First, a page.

We look before and after,
          And pine for what is not:
          Our sincerest laughter
          With some pain is fraught;
          Our sweetest songs are those that tell of saddest thought.


          1. Wukchumni

            I’ve backpacked with a core group of friends forever, and we’re like old merry couplets in that we can anticipate each other so well and are so easily in tune with one another, which is a blessing being with known knowns, whom i’d rather hang my hammock with.

            My nephews seem keen, and i’m going to focus on them in planting the hook of the High Sierra firmly in their minds as it did mine.

        2. ambrit

          Let’s hope that you don’t have any ‘Gurkha Lurkhas’ out there. They are very hard to spot, and they originally come from high altitude rough country environs, so should fit right in.

            1. ambrit

              True. High altitude promotes production of plant ‘sunscreen.’
              I don’t know about Barry, but imagine the wonderful world we could have had if Bill had inhaled.

        3. Oh

          Do they bring their own curry? :)
          Seriously, I wouldn’t turn my anger at them. It’s the Silly Cone Corps which are chasing cheaper labor and they should feel our wrath.

    2. Ford Prefect

      You can’t judge citizenship based on accents. I think you would be surprised at the lack of definitive correlation.

      If incomprehensible accents (to a listener from other areas) mean that people are not citizens, that would likely mean many people from Boston, NYC, Maine, and parts of Appalachia are not citizens. Try suggesting that to them.

        1. timbers

          Oh not, it absolutely is a rational basis to judge if the are U.S. citizens, amongst several other points I didn’t mention.

          BTW all the other accents you mention are American accents and America locations so, you may have mis-fired your point IMO.

          And accent is not the only reason to judge if they are U.S. citizens. Walking into a tech room where the entire staff is Indian is another amongst other points to judge by. Their uniformity of dress vs Americans. The known fact Indians are brought into this country to replace Americans. Talking to ex co-workers who share they were told they would train Indian brought here to replace them, and their job would end. Going on job interviews and being told by the person interviewing you what I just mentioned about Indians replacing Americans.

      1. timbers

        Well, yes, it absolutely is a rational basis to judge if the are U.S. citizens, amongst several other points I didn’t mention.

        BTW all the other accents you mention are American accents and America locations so, you may have mis-fired your point IMO.

        And accent is not the only reason to judge if they are U.S. citizens. Walking into a tech room where the entire staff is Indian is another amongst other points to judge by. Their uniformity of dress vs Americans. The known fact Indians are brought into this country to replace Americans. Talking to ex co-workers who share they were told they would train Indian brought here to replace them, and their job would end. Going on job interviews and being told by the person interviewing you what I just mentioned about Indians replacing Americans.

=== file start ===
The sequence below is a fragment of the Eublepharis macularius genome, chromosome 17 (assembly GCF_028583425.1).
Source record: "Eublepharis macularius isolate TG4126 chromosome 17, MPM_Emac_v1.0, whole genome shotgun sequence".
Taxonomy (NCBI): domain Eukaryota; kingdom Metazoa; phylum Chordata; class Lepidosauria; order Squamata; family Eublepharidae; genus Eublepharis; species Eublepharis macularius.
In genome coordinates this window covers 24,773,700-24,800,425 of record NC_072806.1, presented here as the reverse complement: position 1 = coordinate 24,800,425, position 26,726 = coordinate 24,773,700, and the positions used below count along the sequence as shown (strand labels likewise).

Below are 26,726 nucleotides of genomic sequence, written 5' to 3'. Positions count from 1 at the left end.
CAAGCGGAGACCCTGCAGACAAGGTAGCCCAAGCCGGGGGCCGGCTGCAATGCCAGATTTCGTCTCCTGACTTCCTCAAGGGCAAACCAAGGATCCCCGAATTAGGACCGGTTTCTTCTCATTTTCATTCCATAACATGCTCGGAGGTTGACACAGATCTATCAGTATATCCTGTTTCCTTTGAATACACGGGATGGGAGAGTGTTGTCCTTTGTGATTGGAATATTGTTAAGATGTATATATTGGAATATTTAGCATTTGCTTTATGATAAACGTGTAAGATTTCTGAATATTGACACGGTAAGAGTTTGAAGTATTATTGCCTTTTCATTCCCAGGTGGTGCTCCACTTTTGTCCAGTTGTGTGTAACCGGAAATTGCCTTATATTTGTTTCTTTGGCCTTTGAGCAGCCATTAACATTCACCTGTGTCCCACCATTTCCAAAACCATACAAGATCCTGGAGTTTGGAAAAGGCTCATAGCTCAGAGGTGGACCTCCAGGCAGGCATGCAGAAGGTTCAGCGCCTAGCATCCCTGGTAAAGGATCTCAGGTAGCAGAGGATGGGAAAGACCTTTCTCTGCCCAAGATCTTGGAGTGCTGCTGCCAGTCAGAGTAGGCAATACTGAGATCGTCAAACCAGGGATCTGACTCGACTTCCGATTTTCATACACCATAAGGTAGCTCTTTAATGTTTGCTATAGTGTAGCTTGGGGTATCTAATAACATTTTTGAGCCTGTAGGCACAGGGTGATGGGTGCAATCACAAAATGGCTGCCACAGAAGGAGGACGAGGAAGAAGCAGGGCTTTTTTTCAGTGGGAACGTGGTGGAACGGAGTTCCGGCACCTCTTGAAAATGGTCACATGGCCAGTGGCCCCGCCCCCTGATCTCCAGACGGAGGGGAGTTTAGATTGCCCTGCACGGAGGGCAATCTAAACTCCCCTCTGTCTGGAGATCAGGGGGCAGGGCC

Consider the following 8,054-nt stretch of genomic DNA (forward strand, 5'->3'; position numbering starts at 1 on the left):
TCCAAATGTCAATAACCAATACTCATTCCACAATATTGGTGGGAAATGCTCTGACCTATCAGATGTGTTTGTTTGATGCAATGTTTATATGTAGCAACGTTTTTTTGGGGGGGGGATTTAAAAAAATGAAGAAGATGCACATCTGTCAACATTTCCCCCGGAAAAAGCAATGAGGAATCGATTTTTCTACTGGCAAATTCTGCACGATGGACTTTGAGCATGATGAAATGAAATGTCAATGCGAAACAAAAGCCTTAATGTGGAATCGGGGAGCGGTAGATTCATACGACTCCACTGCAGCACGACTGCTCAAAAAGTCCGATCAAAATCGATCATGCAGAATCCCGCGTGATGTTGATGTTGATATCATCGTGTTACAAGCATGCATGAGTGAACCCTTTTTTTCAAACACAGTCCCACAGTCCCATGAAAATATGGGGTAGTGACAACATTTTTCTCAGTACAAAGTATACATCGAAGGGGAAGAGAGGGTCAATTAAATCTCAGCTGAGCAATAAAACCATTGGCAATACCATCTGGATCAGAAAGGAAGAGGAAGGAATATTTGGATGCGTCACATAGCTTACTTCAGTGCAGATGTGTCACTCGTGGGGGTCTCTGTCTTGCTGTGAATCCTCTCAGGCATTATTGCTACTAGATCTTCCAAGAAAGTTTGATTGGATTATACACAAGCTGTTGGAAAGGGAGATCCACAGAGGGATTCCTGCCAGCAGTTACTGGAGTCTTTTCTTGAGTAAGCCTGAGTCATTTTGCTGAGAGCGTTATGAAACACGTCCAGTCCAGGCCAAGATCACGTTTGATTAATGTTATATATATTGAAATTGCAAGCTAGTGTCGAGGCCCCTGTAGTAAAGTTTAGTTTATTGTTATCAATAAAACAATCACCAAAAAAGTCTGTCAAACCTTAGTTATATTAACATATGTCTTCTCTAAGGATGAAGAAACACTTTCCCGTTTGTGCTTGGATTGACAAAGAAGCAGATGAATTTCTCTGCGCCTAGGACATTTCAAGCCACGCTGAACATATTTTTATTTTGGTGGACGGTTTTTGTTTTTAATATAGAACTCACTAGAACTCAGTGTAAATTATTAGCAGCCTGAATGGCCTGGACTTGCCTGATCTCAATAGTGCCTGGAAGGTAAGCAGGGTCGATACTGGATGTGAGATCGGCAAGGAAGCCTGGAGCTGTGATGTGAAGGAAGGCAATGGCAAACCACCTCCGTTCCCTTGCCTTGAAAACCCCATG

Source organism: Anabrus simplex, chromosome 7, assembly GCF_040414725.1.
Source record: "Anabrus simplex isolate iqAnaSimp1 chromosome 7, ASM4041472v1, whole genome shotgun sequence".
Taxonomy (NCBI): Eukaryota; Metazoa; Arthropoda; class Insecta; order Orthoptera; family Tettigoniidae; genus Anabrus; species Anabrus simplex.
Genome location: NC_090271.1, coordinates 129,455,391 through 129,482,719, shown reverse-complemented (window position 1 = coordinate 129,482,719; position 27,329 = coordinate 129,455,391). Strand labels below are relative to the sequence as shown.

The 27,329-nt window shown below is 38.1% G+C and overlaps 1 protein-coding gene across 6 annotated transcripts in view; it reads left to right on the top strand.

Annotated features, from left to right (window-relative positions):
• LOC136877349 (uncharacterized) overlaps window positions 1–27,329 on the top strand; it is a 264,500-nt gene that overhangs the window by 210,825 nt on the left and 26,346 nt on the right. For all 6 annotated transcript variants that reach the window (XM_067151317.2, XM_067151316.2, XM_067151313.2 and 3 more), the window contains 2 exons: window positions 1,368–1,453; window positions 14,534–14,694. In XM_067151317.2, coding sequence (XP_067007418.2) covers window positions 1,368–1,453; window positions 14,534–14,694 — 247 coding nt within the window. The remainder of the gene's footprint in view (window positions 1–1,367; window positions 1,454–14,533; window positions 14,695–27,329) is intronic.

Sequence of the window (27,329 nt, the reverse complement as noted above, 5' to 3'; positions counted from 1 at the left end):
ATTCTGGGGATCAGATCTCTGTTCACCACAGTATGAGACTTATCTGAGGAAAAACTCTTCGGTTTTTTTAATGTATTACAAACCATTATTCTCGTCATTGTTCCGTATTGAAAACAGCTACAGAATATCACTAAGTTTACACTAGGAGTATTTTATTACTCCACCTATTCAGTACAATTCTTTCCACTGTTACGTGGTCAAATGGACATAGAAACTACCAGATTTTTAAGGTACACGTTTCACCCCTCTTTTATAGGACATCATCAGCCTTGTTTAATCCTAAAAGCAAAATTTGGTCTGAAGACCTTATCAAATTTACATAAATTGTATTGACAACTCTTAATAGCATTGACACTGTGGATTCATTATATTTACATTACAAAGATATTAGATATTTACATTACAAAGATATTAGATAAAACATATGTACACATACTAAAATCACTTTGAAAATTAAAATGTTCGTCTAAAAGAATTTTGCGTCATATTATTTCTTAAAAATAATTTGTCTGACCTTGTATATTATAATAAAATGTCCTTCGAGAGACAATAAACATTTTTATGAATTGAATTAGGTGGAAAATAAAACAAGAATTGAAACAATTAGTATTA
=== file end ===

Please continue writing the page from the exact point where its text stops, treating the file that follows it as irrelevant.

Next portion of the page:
3. Big Tap

      timbers: Unfortunately the J&J Credo today is just a public relations document to entice new employees to work for them and get good mention in business magazines. At one time the company did follow it but no more.

  5. Another Scott

    The real gamble about holding votes on progressive initiatives isn’t for Democrats, but rather is for actual progressives. Anything that passes the House will be DOA in the senate, even if it gets a vote. By holding votes on it, Harris and Booker and Gillibrand get to cast votes in favor of it, just like Bernie. They can then campaign as progressive, and play up identity politics, knowing that if elected president, they’ll do everything they can to stop the legislation. True progressive will be unable to distinguish themselves from the imposters, ensuring that if Democrats ever come back to power it will be as a corporatist party.

    1. Chris Cosmos

      Of course, what else can you expect? Power is power. There is no substantial counter-force to corporate power still–we have to wait for the culture to shift and perhaps it will in the next couple of years.

      1. Eureka Springs

        The culture “shifted” long ago. This hammering of a feckless Progressive with false pretense square peg into a round hole will never work. It’s the doggedly anti-democratic, anti-representative system which is the problem. All who pretend it can work – this time, are part of the problem. The vast plurality will not vote for good reasons and you know many who do vote are fed up as well.

        1. Chris Cosmos

          It shifted into a narcissistic/nihilist sort of culture–but I’m seeing a shift towards seeking meaning, spirituality, and connection with others emerging out of the ruins. Our culture is just not much fun, Netflix notwithstanding–I’ve had enough entertainment–I want to have more parties!

  6. timbers


    Venezuela – No More Than 20,000 People Came To Branson’s Concert Stunt Moon of Alabama (chuck l)

    I walk my dog with a man retired from Raytheon. Our dogs are of similar puppy ages (my Labrador Retriever his Irish Setter) and they tire each other out playing with one another and greeting other dogs and causing general chaos and mischief), so we seek each other out at a State Park we take them to.